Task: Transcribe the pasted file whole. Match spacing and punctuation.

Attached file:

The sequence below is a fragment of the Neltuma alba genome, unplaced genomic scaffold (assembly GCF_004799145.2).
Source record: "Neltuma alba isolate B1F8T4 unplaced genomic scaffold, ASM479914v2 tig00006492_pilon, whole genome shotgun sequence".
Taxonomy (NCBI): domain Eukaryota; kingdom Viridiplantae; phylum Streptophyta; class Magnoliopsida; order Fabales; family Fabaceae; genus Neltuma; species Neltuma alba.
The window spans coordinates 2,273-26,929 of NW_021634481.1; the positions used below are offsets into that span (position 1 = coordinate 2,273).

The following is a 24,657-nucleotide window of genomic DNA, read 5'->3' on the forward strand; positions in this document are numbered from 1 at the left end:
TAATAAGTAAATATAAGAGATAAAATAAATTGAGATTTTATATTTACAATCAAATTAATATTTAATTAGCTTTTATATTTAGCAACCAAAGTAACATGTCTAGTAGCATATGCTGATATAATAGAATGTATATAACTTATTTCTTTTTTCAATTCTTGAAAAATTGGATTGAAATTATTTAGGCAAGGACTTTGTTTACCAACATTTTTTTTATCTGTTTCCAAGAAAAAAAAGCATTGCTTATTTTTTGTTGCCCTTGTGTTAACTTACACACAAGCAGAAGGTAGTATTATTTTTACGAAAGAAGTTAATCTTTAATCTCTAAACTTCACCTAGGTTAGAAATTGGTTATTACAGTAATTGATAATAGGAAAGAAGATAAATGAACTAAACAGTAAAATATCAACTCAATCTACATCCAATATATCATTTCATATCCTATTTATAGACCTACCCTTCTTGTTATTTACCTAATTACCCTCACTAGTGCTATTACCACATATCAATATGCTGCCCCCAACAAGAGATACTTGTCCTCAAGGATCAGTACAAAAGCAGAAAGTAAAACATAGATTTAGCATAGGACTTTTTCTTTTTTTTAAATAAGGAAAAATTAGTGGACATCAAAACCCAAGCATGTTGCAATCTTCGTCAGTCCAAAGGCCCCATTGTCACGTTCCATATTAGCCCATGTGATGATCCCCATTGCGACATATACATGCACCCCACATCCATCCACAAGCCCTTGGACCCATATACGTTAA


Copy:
The sequence below is a fragment of the Neltuma alba genome, unplaced genomic scaffold (assembly GCF_004799145.2).
Source record: "Neltuma alba isolate B1F8T4 unplaced genomic scaffold, ASM479914v2 tig00006492_pilon, whole genome shotgun sequence".
Taxonomy (NCBI): domain Eukaryota; kingdom Viridiplantae; phylum Streptophyta; class Magnoliopsida; order Fabales; family Fabaceae; genus Neltuma; species Neltuma alba.
The window spans coordinates 2,273-26,929 of NW_021634481.1; the positions used below are offsets into that span (position 1 = coordinate 2,273).

The following is a 24,657-nucleotide window of genomic DNA, read 5'->3' on the forward strand; positions in this document are numbered from 1 at the left end:
TAATAAGTAAATATAAGAGATAAAATAAATTGAGATTTTATATTTACAATCAAATTAATATTTAATTAGCTTTTATATTTAGCAACCAAAGTAACATGTCTAGTAGCATATGCTGATATAATAGAATGTATATAACTTATTTCTTTTTTCAATTCTTGAAAAATTGGATTGAAATTATTTAGGCAAGGACTTTGTTTACCAACATTTTTTTTATCTGTTTCCAAGAAAAAAAAGCATTGCTTATTTTTTGTTGCCCTTGTGTTAACTTACACACAAGCAGAAGGTAGTATTATTTTTACGAAAGAAGTTAATCTTTAATCTCTAAACTTCACCTAGGTTAGAAATTGGTTATTACAGTAATTGATAATAGGAAAGAAGATAAATGAACTAAACAGTAAAATATCAACTCAATCTACATCCAATATATCATTTCATATCCTATTTATAGACCTACCCTTCTTGTTATTTACCTAATTACCCTCACTAGTGCTATTACCACATATCAATATGCTGCCCCCAACAAGAGATACTTGTCCTCAAGGATCAGTACAAAAGCAGAAAGTAAAACATAGATTTAGCATAGGACTTTTTCTTTTTTTTAAATAAGGAAAAATTAGTGGACATCAAAACCCAAGCATGTTGCAATCTTCGTCAGTCCAAAGGCCCCATTGTCACGTTCCATATTAGCCCATGTGATGATCCCCATTGCGACATATACATGCACCCCACATCCATCCACAAGCCCTTGGACCCATATACGTTAA